Lack of visible role models and cyber bullying contributors to esports’ gender gap

Marketers and esports professionals need to work together to fix esports’ gender diversity issues for the good of the industry, an audience at Mumbrella’s Sports Marketing Summit has heard.

Despite estimates that women make up around 45% of gamers, when it comes to professional esports champions, that number is dramatically lower.

In fact, as Dominic Remond, CEO Gfinity Esports Australia noted, there’s barely any mixed teams in Australian esports competitions: “There’s a lack of visible role models. In our series… we’ve got a mixed team, and it’s the first time there’s been a mixed team play in a level one league or tournament in Australia.

“The idea for us is basically to have role models, which will then provide a pathway for other women to understand that they are good enough to play.”

When asked if the lack of diversity in esports might turn some brands or marketers off, professional gamer Eileen Bell explained marketers are actually “more supportive, more than anything, because everyone knows it’s an issue.

“Brands are more supportive and are saying ‘what can we do to make it more inclusive? what can we do to make it more diverse?”

Bell, who was the first female professional esports player in Australia, explained how the skill gap exists because “you’re only as good as the players you’re exposed to. Gaming wise, there’s a 50/50 split, but when you look at a professional level and what you see on TV and Twitch it’s mainly dominated by males.”

Remond noted how cyber bullying is a massive contributing factor: “The online world can be a pretty nasty world, because people can hide behind screens. I know a lot of women who have hidden their identity when playing games online, because as soon as they identify themselves as female they often get ridiculed. So it’s a real industry thing. Bad behaviour needs to be called out.”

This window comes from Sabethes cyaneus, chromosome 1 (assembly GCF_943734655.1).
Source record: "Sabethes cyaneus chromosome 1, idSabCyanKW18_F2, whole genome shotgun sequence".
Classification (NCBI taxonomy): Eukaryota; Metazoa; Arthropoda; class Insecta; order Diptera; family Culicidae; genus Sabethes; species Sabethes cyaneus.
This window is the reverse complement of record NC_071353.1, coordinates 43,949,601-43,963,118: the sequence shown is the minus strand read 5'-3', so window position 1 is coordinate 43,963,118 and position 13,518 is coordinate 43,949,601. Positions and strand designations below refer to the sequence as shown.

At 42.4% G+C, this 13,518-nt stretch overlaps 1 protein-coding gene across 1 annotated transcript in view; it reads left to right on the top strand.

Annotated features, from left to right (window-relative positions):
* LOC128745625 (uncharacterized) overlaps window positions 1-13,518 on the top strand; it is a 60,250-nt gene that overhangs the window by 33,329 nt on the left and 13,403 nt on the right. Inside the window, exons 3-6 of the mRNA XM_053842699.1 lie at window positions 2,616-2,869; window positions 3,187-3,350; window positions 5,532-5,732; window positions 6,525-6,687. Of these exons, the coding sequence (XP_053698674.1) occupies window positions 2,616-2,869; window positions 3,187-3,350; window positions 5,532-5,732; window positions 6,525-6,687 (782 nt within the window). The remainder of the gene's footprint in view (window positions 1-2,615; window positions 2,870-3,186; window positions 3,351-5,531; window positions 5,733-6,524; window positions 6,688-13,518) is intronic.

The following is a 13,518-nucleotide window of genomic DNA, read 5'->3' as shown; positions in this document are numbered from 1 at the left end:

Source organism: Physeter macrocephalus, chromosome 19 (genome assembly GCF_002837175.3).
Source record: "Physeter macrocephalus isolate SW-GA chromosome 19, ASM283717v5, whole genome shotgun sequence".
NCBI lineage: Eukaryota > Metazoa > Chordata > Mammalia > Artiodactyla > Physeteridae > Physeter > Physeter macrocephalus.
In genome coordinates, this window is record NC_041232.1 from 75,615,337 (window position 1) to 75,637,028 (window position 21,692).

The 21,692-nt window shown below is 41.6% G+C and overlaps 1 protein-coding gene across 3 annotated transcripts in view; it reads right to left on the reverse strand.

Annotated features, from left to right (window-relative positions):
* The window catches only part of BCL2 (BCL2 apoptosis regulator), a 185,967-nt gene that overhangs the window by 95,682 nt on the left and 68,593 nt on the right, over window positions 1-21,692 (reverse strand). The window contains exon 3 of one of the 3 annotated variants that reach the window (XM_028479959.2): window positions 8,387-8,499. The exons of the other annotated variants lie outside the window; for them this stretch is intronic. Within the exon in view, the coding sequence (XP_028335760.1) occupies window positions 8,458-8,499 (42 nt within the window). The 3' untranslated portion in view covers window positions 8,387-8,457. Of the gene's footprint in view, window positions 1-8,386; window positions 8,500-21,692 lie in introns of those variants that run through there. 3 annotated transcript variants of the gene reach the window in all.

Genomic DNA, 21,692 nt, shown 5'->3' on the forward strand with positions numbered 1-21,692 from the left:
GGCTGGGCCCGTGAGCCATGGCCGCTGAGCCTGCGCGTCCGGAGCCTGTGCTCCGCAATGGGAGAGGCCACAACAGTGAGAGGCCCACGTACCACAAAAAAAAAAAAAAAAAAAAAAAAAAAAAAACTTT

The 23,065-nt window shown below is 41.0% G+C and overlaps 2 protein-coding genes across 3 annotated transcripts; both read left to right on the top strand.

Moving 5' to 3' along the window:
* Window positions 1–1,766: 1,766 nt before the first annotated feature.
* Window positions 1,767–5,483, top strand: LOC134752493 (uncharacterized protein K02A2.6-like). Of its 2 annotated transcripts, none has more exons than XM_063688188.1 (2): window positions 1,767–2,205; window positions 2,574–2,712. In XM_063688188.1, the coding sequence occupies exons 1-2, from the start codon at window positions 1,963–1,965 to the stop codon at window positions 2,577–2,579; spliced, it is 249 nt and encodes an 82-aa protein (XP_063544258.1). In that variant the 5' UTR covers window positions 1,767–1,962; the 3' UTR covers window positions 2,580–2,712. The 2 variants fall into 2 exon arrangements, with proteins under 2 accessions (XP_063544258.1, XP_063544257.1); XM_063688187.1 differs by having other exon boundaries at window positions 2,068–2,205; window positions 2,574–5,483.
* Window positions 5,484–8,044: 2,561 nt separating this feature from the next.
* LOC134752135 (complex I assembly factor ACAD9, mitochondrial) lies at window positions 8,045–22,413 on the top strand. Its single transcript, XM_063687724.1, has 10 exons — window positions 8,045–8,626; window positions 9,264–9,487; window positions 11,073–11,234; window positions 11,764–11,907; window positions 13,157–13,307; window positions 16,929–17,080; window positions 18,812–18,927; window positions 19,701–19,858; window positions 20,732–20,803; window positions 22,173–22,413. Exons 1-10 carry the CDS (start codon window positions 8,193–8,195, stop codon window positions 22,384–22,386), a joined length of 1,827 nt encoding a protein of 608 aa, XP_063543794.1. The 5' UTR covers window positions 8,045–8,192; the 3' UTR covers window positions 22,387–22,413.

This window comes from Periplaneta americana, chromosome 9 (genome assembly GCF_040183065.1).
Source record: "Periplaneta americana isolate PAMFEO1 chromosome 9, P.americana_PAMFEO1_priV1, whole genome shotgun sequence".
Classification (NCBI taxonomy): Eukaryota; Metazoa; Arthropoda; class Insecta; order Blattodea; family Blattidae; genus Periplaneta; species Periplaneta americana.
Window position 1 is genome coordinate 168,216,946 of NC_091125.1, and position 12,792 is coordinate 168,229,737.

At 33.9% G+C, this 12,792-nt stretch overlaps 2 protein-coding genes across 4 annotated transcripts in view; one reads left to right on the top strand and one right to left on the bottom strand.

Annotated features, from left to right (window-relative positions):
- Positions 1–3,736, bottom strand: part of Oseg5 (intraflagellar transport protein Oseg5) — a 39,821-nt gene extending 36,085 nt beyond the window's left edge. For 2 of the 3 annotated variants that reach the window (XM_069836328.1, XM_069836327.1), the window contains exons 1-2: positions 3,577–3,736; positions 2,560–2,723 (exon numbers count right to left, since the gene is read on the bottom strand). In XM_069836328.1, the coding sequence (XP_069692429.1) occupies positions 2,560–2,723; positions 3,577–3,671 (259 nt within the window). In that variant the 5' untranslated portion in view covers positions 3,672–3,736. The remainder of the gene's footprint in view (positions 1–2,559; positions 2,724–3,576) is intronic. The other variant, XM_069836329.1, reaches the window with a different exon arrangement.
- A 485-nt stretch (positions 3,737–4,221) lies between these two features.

Bell agreed, adding: “That cyber bullying issue is extremely important to talk about, because it’s one of the hardest issues to tackle because you’ve got so many keyboard warriors out there that do hide behind their screen.

“That’s a big reason why a lot of females can find it too hard to go to that professional level because of that banter, because of what happens. It comes down to a resilience level… but you shouldn’t have to be that resilient to be at that level.”

Showdown’s ANZ managing director Scott Wenkart believes another problem is the way the games themselves are marketed: “The games that we’re talking about here are designed by successful marketing businesses. They’re businesses and they are designed to target guys and girls. What we’ll also see over the next coming years is more console-based games that might be more targeted to girls than guys.

“To play a game for as long as people play games – they’re playing for 15 to 40 hours a week – you’ve got to be really interested in it. It’s the same way as you go to a movie: it’s going to be genre specific as well.”

Showdown’s Scott Wenkart

According to Remond, the Gfinity production crew is a lot more gender diverse than the players themselves: “On our production crew we’ve got 50% women. The administrators, who are basically referees in our league, more than 50% of them are women.”

He explained how fixing the gender gap means a chance to double audience sizes, which can only be a good thing for the industry: “From an esports perspective, there’s a huge potential. If we could get gender diversity across esports players, then things will double, pretty much. I’m very confident that it will.”


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